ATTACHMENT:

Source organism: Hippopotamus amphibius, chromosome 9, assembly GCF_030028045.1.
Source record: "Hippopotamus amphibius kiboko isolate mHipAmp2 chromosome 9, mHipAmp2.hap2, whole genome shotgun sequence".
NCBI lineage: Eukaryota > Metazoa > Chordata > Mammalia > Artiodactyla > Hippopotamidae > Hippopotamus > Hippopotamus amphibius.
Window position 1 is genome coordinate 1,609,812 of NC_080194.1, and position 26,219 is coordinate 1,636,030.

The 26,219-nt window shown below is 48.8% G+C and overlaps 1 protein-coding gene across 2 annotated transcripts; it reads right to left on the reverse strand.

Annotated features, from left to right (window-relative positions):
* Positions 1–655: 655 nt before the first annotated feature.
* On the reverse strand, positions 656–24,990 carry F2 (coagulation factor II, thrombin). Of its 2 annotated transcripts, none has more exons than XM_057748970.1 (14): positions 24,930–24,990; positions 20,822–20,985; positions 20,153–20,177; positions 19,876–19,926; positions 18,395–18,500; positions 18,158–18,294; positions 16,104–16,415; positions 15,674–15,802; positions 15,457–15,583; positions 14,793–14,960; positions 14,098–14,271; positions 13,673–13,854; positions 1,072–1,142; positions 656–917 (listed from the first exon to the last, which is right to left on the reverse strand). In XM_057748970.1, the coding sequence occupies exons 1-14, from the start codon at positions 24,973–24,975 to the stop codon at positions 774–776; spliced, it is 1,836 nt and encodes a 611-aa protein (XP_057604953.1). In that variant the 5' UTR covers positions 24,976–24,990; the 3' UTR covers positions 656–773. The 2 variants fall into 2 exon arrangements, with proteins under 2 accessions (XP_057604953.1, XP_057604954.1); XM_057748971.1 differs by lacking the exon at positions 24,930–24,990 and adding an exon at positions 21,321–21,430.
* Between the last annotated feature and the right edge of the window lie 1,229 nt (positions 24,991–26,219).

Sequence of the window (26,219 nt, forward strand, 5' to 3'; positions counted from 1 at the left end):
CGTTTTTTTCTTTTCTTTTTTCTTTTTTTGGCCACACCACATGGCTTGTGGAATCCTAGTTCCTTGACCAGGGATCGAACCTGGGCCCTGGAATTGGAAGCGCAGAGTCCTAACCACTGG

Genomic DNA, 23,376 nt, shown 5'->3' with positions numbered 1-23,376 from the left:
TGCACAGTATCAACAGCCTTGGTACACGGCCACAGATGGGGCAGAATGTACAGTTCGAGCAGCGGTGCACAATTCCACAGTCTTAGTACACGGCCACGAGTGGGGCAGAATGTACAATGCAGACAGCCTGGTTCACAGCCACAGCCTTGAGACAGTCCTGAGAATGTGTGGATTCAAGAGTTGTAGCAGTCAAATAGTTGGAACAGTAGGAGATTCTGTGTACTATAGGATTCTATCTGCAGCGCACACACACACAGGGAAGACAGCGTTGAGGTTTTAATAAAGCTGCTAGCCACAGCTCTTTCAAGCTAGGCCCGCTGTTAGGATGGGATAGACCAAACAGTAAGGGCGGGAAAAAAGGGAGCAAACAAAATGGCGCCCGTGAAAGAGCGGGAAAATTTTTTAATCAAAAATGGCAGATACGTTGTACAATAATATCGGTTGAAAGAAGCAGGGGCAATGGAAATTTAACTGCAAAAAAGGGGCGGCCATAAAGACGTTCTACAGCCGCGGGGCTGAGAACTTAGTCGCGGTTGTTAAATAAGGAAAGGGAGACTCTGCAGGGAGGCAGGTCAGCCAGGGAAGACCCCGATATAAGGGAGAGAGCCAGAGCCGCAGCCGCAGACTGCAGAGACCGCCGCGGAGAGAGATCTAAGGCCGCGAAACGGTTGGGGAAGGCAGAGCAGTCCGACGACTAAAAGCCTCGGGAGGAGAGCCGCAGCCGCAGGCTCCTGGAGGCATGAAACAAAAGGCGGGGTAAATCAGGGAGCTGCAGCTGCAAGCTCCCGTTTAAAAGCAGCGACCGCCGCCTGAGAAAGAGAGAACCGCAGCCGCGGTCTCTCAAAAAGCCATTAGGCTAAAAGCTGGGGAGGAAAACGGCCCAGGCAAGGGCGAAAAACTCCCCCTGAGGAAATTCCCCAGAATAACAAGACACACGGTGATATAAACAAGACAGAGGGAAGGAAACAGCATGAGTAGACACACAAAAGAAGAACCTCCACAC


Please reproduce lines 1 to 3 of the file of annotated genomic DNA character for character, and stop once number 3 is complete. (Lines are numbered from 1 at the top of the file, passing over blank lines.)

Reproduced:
Source organism: Hippopotamus amphibius, chromosome 9, assembly GCF_030028045.1.
Source record: "Hippopotamus amphibius kiboko isolate mHipAmp2 chromosome 9, mHipAmp2.hap2, whole genome shotgun sequence".
NCBI lineage: Eukaryota > Metazoa > Chordata > Mammalia > Artiodactyla > Hippopotamidae > Hippopotamus > Hippopotamus amphibius.